Toward A Socialist Paradise: Venezuela Governor To Seize Airport
After eight years of Hugo Chávez, kidnappers and thieves prowl
See Thomas Lifson's comments on this article at The American Thinker.
By David Paulin
For years, airline passengers disembarking at
But I’m getting ahead of myself.
Here’s the latest news from
Some 500 shareholders were surprised by the announcement, airport manager Henry Vazquez told the Associated Press. And no wonder: The airport already was controlled by government officials and soldiers. Obviously, there are really only two reasons for the take-over: Power and control. Socialism has nothing to do with it.
The move comes as Chávez has vowed to nationalize “strategic sectors” – including private firms in which U.S. companies have stakes in telecommunications, electricity, and the oil industry.
The take-over announcement comes days after a remarkable news conference in
"This is a government with a hypocritical authoritarianism that tries to sell the world certain democratic appearances," Miquilena said at a daily newspaper, El Nacional, which has been critical of Chávez’s government. "The government is not abiding by any rule. It has all the characteristics of a dictatorial government."
As Miquilena nears the end of his life, it is ironic and sad that he must now bear witness
Miquilena’s comments came days before Chávez was expected to be ruling by “decree.” And once that happens, don’t expect the nation’s airports to hum with efficiency.
Four years ago, I learned just how bad things had gotten at
I was wrong.
Getting into a taxi, my driver tossed my bag into the back seat, and I slide in right next to it. Suddenly, two other guys opened the doors on either side and got in. I heard the snap of automatic door locks.
Immediately, I knew what was happening. Frantically, I pulled at the door knobs.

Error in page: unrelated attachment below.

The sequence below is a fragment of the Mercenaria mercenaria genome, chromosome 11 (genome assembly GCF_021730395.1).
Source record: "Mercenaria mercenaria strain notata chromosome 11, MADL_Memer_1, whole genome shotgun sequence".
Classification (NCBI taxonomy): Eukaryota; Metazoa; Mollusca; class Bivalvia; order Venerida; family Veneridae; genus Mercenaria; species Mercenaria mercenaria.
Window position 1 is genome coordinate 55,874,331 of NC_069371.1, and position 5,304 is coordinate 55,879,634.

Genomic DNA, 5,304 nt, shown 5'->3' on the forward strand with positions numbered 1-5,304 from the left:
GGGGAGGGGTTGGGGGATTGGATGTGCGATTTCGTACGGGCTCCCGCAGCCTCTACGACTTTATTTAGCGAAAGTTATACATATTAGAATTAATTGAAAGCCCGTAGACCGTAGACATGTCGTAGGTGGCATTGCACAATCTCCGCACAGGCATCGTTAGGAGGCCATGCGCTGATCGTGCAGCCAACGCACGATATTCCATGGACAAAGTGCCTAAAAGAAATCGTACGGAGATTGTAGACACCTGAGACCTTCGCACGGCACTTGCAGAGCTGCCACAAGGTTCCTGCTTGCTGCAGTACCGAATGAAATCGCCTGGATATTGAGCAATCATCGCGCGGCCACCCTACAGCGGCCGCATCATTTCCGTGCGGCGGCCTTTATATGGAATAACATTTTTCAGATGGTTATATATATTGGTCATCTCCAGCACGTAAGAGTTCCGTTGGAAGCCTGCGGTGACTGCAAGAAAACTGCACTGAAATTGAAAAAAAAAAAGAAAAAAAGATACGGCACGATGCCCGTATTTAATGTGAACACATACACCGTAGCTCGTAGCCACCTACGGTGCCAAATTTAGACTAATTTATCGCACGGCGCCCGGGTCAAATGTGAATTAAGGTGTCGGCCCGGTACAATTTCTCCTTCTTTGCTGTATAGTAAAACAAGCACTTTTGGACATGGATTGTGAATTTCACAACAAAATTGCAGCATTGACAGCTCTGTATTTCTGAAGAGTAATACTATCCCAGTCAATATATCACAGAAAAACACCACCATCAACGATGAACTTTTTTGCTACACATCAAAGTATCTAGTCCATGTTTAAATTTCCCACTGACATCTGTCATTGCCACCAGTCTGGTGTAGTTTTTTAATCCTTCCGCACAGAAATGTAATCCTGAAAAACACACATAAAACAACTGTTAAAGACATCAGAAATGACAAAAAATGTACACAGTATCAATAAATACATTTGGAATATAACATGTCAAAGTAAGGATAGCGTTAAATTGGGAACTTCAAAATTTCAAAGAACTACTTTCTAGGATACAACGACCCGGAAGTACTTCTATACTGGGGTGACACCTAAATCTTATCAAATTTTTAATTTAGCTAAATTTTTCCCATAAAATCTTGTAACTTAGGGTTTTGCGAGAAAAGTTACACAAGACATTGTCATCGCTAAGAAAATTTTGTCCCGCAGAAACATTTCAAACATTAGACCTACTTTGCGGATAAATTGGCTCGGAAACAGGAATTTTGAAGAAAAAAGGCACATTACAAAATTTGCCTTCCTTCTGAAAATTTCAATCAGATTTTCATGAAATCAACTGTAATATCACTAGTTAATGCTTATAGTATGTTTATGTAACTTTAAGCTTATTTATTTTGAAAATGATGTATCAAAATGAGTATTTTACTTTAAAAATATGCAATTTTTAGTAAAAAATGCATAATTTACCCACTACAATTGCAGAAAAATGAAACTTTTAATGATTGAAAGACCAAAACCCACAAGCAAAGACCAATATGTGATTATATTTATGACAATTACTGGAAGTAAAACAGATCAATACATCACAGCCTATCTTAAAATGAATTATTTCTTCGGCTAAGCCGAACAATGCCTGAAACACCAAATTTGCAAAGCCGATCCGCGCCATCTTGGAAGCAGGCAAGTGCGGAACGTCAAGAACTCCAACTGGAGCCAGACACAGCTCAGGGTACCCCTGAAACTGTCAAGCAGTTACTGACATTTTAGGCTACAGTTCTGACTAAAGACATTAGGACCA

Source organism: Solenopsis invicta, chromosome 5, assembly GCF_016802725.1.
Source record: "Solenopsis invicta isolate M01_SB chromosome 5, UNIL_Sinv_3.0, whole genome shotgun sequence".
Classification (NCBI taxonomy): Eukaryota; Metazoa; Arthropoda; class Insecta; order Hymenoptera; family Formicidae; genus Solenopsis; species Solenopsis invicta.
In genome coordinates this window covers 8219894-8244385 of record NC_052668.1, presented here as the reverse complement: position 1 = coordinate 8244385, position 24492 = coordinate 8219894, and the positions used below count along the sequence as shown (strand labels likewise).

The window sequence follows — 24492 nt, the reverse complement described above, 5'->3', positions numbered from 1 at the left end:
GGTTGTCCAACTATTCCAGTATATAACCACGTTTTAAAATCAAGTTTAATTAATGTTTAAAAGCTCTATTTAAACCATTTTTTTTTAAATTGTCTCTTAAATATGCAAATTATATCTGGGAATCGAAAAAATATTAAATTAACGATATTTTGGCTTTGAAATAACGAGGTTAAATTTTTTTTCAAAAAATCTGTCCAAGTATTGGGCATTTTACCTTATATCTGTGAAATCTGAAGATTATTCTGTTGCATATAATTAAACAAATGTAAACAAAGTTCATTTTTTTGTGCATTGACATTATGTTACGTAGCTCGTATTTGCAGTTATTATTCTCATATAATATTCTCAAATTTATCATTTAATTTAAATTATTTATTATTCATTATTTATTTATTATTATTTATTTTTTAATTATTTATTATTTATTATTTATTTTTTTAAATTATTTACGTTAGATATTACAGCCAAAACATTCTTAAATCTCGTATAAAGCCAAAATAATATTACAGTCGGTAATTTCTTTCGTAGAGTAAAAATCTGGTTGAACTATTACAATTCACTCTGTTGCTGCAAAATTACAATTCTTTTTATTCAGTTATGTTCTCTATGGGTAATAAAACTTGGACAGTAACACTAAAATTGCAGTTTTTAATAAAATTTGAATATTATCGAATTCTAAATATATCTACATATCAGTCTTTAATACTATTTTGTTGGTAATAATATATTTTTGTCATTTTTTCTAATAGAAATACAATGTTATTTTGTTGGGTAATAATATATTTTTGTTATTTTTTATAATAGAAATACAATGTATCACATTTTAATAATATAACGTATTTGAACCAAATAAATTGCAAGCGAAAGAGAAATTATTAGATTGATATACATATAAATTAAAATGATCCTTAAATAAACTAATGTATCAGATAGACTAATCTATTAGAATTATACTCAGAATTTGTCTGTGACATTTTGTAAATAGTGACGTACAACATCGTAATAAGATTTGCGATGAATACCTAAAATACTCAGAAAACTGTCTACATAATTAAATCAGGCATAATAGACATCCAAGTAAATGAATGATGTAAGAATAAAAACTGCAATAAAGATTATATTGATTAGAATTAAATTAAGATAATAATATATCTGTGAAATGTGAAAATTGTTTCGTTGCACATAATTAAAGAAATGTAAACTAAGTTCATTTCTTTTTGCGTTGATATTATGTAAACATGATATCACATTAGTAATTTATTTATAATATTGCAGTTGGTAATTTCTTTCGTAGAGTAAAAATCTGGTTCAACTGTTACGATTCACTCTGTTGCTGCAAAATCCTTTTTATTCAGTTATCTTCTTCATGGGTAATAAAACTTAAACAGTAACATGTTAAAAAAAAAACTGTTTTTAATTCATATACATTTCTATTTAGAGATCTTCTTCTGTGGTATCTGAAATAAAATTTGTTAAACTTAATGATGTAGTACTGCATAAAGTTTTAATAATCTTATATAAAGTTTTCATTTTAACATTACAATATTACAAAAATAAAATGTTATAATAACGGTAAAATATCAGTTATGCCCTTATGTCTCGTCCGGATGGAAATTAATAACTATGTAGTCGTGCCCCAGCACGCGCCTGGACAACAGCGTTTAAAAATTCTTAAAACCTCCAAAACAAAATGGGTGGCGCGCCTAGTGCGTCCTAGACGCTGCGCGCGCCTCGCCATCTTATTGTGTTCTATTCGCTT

“Calm down, calm down,” said the small wiry man who had pretended to be a taxi driver – right down to the official badge.
Helplessly, I looked out the window as we slowly drove off: The gringo traveler and his three Venezuelan companions in a taxi. Thirty feet away, two apathetic National Guardsmen were engaged in small talk.
The guy in the right-font seat opened the glove compartment. I heard the sickening sound of a semi-automatic being cocked. I knew enough about this sort of thing to know that your chances of survival go down significantly once you’re kidnapped.
I was calm, yet seized with dread. I wondered if the last thing I’d ever see was the guy in the right-front seat turning around and firing a bullet into my chest. The three of them were in their 40s and 50s and looked quite ordinary.
One flipped through my U.S. passport and, seeing a residency stamp for
“Yes, I have a wife and two kids there,” I replied. It was a lie, calculated to make me seem more human to them. They looked like family men.
They were disappointed I didn’t have more cash – so I overstated the value of the Jamaican dollars I was carrying. That made them happy.
“We’re poor. That’s why we’re doing this,” one of them said. He professed solidarity with Hugo Chávez.
Thirty minutes later, they let me out in a working-class section of
Later, I spoke over the phone with a security officer at the U.S. Embassy.
“I used to live here," I said. "So can I assume it's like it was a few years ago; that it would be a waste of time to report this to the police?”
“Yes, you can assume that.”
He added, “This has been happening a lot. I shouldn’t say this, but a few days ago I got an irate call from the head of security for one of the
“One of their captains was kidnapped. It happened exactly like you described.”
KLM, for its part, was wise to this. My flight’s steward told me that KLM no longer let its crews stay overnight in
Violent crime has soared in
Yet Chávez claims to have reduced poverty – and still crime is soaring. The more likely factors that explain the crime explosion are the same ones found at the international airport – epic levels of inefficiency, corruption, and mismanagement. Travelers heading to
Regarding the main airport, here’s an excerpt:
Once Chávez’s goons get their hands on the Charallave airport, you can expect more of the same: That’s how authoritarian socialism works.